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4 ideas for a traditional Rosh Hashanah table

breads bakery centerpiece challah Breads Bakery's challahs get pretty elaborate, especially the Centerpiece Challah (center).

Rosh Hashanah begins tonight, but not until the table is set and the traditional sweet treats (for a sweet new year, according to the Jewish calendar) are served. We rounded up some holiday treats to put on your table — and a few special dinners if you don’t have the space to host them at home.

When it comes to challah, Breads Bakeryhas elevated an already elaborate bread. The Centerpiece Challah is a feat of engineering, with intricate braiding and ceramic dipping bowls set into the bread ready to serve with honey ($65). Other festive challahs include a multiseed round version and Marzipan Challah (glazed and studded with sliced almonds and streaks of the sweet almond treat running through the dough).

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For those in a rush but also looking to keep their holiday offerings local, Eli Zabar has Apple & Honey Baskets ($100-$250) with raisin-studded challah, a ground-almond honey cake, a jar of honey and fall harvest apples from New York state orchards.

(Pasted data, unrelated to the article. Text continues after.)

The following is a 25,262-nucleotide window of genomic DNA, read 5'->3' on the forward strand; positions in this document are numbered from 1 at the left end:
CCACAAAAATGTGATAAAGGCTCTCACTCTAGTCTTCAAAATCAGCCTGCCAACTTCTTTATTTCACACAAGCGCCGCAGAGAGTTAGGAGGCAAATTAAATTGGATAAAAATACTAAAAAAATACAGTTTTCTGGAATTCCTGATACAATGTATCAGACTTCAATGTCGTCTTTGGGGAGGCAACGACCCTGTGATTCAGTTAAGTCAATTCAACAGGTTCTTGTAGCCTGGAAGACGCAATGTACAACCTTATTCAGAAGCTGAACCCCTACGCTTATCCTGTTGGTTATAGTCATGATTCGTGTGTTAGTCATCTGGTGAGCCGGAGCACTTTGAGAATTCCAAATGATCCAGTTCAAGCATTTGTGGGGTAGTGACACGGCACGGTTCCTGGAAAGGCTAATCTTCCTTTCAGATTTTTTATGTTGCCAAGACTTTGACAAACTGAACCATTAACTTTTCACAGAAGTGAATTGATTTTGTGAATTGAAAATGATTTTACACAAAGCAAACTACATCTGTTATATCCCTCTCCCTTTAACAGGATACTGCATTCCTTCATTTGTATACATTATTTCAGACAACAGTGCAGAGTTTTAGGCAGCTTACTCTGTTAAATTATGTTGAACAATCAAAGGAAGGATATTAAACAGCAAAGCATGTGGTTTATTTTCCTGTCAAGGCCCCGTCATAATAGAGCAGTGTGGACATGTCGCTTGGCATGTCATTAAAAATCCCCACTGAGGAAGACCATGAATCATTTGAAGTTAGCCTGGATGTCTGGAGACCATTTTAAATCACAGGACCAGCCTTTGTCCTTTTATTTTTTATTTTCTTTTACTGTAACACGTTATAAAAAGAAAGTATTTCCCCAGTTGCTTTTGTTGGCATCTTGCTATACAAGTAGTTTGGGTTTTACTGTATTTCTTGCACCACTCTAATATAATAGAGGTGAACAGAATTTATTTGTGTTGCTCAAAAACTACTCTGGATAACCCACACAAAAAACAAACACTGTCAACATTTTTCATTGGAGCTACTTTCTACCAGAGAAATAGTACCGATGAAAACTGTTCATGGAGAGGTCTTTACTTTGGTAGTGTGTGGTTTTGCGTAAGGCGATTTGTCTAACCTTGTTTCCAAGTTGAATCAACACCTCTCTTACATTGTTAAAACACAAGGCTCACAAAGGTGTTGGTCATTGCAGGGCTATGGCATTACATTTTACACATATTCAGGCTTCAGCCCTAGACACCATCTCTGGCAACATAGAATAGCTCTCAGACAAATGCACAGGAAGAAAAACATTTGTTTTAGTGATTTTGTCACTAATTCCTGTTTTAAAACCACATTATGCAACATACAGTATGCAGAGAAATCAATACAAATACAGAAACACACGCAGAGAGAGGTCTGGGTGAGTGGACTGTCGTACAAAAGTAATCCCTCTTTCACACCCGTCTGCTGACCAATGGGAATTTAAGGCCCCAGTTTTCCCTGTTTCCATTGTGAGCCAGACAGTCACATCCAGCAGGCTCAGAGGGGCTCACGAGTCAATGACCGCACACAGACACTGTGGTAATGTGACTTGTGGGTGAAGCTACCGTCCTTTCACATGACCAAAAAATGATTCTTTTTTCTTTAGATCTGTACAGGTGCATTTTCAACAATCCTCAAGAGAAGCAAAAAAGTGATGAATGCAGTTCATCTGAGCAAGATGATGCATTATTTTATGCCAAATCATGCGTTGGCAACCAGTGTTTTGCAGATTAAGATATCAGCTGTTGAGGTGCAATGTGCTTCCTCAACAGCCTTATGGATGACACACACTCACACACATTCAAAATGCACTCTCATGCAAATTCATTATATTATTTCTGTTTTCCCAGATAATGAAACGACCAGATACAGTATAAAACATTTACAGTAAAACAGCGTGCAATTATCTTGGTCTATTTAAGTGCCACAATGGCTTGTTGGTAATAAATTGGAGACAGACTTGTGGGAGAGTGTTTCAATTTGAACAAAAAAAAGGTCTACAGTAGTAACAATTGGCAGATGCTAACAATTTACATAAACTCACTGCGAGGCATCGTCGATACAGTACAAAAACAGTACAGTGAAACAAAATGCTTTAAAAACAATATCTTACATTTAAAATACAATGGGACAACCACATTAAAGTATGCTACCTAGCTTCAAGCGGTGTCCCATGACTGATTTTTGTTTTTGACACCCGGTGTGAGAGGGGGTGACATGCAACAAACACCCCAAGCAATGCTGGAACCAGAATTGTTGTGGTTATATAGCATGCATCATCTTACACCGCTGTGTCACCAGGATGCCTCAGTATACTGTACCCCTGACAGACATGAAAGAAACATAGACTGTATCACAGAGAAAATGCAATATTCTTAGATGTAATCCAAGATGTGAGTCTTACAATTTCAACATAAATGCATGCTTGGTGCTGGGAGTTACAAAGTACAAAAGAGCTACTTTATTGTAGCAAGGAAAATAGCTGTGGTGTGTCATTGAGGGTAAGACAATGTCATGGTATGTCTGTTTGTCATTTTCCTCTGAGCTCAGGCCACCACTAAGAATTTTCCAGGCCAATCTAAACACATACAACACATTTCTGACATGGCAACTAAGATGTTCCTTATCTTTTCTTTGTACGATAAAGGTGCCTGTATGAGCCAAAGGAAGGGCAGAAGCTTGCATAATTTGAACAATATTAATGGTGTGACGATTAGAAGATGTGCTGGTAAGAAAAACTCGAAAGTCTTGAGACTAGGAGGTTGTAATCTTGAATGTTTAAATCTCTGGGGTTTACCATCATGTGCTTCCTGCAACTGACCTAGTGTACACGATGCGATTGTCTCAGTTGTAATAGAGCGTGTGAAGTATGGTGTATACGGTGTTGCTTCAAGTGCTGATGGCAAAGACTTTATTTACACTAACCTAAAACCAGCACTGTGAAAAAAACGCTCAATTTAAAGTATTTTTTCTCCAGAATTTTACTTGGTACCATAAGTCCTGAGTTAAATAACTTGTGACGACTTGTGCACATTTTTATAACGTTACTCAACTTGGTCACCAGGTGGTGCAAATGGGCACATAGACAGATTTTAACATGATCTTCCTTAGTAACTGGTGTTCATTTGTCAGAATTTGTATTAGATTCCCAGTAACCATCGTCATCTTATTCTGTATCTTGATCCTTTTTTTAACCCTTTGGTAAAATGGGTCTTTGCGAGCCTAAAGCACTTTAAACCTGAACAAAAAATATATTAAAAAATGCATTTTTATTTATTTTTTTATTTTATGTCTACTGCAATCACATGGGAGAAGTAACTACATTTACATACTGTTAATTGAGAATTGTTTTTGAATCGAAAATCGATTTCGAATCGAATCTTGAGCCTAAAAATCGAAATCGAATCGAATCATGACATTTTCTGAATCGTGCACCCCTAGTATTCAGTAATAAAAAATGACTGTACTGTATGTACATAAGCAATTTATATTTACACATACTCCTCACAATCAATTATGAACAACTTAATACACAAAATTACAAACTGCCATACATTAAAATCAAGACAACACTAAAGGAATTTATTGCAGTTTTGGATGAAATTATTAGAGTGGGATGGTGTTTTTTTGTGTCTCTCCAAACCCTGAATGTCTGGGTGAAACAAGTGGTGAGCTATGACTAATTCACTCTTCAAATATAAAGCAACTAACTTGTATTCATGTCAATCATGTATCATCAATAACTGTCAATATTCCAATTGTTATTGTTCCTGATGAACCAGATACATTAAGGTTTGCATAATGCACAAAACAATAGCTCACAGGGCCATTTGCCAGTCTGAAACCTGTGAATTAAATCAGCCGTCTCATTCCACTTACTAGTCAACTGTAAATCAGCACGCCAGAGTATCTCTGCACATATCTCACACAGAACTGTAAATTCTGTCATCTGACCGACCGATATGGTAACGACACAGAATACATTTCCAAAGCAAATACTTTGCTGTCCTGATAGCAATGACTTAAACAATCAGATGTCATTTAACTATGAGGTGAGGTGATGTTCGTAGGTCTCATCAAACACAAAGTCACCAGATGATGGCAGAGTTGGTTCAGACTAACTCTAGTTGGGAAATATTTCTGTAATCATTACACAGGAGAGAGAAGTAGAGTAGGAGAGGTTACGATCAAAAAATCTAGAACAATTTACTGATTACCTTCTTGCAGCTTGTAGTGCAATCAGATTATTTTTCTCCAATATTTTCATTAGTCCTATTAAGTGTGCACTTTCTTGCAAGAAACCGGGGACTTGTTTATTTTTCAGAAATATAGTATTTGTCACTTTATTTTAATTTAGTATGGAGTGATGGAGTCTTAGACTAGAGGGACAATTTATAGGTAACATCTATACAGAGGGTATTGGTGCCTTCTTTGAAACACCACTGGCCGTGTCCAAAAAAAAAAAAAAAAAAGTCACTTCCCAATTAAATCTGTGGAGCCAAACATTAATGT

Combining apples and honey is a Rosh Hashanah tradition. Chef Francois Payard, better known as Mr. Macaron, created a green apple and honey macaron (6 for $16) as well as an Apple Honey Tart (sweet dough with a financier base and baked apples, covered in a honey glaze, $39). Find them at Francois Payard Bakeries and FP Patisserie’s Manhattan locations.

Mouth, an online curator of indie foods and products, has a honey variety basket called Sweet New Year, which collects five honeys harvested by beekeepers in Oregon, Tennessee and Florida, as well as two New York-based hives.

Follow Eva Kis on Twitter @thisiskis or email eva.kis@metro.us.

 
 
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